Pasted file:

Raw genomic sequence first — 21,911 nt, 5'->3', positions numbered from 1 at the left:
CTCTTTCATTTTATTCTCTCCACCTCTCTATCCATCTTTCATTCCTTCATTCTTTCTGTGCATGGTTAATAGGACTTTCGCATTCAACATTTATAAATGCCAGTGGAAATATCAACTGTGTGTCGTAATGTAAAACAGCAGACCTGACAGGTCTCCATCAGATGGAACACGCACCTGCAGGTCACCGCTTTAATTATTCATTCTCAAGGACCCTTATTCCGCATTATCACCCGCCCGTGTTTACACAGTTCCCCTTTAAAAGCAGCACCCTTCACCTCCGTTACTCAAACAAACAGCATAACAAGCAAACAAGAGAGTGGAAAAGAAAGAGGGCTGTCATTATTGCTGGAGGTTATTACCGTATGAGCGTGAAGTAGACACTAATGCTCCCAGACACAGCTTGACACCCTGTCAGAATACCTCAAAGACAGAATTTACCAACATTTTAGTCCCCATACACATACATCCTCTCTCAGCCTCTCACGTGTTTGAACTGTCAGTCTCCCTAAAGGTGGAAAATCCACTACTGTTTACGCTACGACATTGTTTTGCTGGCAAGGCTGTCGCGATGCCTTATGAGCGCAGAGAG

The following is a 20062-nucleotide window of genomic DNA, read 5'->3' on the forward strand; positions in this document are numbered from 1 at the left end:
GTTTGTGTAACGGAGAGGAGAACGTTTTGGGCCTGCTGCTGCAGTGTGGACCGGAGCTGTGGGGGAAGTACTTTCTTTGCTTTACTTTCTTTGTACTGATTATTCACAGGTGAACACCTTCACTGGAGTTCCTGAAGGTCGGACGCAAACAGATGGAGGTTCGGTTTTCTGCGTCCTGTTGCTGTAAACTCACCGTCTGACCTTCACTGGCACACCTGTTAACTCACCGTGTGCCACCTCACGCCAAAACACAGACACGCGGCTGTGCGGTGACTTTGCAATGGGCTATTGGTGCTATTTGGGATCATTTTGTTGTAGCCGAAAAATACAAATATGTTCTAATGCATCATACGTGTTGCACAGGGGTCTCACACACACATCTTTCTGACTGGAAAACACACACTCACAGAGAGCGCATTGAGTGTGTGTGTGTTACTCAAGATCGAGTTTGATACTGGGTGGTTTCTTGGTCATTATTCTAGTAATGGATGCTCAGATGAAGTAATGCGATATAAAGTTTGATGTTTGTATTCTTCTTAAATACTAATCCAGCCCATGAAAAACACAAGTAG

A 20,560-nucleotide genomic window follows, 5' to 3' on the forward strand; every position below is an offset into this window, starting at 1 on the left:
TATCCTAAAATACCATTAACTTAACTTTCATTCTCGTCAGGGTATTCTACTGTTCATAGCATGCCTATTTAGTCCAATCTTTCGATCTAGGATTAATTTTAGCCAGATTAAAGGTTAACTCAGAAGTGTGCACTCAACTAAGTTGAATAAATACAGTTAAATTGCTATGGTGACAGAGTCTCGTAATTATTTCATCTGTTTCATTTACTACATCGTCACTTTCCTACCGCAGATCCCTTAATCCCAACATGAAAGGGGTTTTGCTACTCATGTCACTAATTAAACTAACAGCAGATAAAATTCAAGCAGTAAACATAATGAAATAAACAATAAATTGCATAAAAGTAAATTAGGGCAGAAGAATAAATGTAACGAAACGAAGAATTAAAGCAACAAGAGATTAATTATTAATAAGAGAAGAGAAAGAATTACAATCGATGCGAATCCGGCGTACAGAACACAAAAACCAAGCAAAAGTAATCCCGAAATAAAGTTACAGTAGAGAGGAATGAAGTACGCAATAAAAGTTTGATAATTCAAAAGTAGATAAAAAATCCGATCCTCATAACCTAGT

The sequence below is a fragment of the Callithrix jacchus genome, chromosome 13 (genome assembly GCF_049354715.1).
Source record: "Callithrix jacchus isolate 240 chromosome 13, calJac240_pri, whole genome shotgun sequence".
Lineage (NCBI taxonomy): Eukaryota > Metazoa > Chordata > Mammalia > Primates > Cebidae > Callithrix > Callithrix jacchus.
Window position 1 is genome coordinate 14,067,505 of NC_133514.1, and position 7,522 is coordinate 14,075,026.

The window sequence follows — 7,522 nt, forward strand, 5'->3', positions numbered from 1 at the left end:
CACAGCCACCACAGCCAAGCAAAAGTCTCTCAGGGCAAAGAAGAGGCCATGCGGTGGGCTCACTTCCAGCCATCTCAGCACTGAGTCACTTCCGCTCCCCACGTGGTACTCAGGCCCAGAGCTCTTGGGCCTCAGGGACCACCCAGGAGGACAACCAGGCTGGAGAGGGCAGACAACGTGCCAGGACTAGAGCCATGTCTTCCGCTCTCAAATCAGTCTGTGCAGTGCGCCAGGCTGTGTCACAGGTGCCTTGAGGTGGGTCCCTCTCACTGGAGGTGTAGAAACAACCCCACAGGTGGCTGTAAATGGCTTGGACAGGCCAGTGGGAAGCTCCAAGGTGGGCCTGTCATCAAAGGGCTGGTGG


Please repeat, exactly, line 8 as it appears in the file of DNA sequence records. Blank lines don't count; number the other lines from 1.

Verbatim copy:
Source record: "Callithrix jacchus isolate 240 chromosome 13, calJac240_pri, whole genome shotgun sequence".